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    I’ve found about 6 weak start caps this spring. I was taught to always replace the relay with the cap. If it’s still running when you find it, you’ll have the time to get the oem relay and cap. As others have said, remove the resistor or you’ll get weird readings on your meter

  14. #9
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    I was discussing this with another tech recently, and the only way to get an accurate reading is to remove the resistor. I did an experiment on a cap the was rated 135-162uF. Fluke is the only meter I know of that will read close even if the resistor is still attached (I use a 902 and 87V). Anyway with the resistor attached I read 158uF and with is unattached I read 135uF. It made me wonder if the manufacturer put the tolerance as 135-168uF just to accommodate reading it with and without a resistor.

    Since the fluke is pretty accurate with the resistor attached it makes me wonder if seeing a reasonable capacitance is good enough to verify that the cap is good. There's a lot of debate on the purpose of the bleed resistor and whether or not it should be removed. If you look online you'll see equally credible people saying completely different things about the purpose of it and whether or not you can remove it. At this point the only opinion I think I'll trust is the opinion of the electrical engineer that actually designed the circuit.
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  15. #10
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    My understanding was that the resistor was there to bleed off the charge once it was done starting the motor. That the charge could mess up your heart beating if it discharged into you. I’ve never been sure if that was true or not so I still religiously scratch a screw driver across the terminals as I dont plan on finding out the hard way. I should probably look that up one day. Seen guys cut the resistor off and not replace it with no discernible impact on the motor. Guy that taught me always replaced it for the next guy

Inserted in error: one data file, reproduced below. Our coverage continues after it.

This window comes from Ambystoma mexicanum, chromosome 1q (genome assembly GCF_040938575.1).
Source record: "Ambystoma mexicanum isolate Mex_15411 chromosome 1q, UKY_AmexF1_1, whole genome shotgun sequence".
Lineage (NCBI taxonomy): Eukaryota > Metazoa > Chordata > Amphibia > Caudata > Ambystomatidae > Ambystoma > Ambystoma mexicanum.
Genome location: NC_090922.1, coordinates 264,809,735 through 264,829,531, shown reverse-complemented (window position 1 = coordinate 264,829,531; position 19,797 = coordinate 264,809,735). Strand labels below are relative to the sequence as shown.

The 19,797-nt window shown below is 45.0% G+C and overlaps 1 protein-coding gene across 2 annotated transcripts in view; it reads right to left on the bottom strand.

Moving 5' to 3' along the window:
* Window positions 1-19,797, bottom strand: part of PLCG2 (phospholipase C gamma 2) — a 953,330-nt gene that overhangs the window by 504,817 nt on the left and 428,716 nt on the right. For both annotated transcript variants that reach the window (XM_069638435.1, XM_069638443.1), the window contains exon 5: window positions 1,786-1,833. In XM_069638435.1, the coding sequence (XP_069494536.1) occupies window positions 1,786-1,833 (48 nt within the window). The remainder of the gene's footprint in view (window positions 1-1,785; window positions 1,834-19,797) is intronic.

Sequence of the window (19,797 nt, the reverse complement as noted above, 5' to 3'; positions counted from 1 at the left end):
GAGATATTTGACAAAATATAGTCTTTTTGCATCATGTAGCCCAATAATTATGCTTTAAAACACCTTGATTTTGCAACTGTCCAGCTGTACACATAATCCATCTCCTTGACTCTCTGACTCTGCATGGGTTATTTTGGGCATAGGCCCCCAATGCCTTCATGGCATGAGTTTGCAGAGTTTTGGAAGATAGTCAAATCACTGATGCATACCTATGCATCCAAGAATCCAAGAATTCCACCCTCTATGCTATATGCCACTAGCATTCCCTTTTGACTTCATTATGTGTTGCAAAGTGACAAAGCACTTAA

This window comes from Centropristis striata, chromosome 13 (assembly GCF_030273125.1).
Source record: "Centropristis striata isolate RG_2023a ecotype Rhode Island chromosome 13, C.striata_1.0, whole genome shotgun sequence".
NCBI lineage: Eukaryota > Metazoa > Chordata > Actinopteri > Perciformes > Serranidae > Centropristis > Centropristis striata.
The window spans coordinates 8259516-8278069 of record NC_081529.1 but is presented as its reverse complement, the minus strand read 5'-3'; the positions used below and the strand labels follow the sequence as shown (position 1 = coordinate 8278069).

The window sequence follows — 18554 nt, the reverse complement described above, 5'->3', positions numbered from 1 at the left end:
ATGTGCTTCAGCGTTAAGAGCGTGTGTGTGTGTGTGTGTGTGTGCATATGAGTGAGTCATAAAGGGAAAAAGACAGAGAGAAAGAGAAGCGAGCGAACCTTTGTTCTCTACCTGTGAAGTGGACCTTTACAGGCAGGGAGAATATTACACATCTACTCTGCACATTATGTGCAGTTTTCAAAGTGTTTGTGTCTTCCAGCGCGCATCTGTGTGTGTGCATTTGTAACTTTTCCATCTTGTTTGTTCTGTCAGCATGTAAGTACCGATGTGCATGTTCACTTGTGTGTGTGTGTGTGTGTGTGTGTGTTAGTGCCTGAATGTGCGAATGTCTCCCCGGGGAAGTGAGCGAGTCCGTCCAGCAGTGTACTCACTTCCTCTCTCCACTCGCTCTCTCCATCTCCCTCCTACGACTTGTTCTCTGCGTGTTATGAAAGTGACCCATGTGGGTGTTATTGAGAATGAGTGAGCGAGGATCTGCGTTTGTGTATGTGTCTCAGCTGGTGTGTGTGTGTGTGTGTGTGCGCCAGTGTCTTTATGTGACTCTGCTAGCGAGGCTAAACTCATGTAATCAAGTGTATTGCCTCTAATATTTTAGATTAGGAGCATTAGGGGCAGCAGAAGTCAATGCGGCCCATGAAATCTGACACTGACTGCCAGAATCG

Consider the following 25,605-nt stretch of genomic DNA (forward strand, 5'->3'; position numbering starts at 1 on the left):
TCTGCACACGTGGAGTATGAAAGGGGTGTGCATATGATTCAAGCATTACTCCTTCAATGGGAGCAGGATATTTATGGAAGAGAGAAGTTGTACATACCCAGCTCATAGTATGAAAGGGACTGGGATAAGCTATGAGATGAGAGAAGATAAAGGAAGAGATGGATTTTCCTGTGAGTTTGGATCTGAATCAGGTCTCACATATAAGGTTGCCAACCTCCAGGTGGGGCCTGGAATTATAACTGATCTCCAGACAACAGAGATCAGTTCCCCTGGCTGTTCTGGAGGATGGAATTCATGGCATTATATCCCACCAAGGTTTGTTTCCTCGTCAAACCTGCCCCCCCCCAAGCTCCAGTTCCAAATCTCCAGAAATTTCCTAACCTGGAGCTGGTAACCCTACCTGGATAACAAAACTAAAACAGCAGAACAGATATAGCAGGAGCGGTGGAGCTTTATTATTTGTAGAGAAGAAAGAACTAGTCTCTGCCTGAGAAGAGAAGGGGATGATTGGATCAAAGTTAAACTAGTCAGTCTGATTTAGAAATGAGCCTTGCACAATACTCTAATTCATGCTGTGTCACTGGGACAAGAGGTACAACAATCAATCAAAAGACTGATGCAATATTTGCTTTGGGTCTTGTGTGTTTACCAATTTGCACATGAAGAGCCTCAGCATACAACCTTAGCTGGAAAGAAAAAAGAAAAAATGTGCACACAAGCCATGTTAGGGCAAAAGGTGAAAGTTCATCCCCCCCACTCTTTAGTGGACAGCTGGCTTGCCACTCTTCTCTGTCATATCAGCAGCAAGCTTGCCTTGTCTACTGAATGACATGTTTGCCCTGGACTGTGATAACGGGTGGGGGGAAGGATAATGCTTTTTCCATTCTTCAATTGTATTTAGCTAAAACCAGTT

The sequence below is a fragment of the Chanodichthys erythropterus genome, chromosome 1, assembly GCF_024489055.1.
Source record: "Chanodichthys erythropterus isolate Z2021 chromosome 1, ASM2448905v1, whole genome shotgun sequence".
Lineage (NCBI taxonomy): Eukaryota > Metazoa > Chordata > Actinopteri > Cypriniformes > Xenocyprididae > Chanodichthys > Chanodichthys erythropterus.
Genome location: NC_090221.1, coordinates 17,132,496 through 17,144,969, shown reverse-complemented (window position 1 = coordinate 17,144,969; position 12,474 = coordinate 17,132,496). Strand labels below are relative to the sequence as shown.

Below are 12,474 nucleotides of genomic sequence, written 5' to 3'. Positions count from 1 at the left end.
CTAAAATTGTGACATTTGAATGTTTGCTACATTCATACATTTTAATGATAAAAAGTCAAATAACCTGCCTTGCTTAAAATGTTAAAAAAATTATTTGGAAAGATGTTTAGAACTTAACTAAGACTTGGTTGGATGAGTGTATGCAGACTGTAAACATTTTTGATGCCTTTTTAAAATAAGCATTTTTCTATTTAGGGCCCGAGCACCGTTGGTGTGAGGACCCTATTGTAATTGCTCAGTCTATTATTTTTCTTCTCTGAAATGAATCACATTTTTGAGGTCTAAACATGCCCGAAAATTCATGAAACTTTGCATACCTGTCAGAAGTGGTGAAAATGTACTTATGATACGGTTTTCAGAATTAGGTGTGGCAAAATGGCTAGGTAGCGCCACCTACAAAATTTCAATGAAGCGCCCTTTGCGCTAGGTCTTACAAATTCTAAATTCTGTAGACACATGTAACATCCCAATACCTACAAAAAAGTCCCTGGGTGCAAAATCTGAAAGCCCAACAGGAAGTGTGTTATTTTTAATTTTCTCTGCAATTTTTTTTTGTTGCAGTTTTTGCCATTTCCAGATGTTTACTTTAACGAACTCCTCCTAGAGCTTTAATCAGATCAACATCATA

16. #11
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    Cant say ive ever had a problem reading them with the resistor in place... hmm niver even occurred to me


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  17. #12
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    Quote Originally Posted by Makeitcold View Post
    My understanding was that the resistor was there to bleed off the charge once it was done starting the motor. That the charge could mess up your heart beating if it discharged into you. I’ve never been sure if that was true or not so I still religiously scratch a screw driver across the terminals as I dont plan on finding out the hard way. I should probably look that up one day. Seen guys cut the resistor off and not replace it with no discernible impact on the motor. Guy that taught me always replaced it for the next guy
    It prevents excessive arcing across the relay points.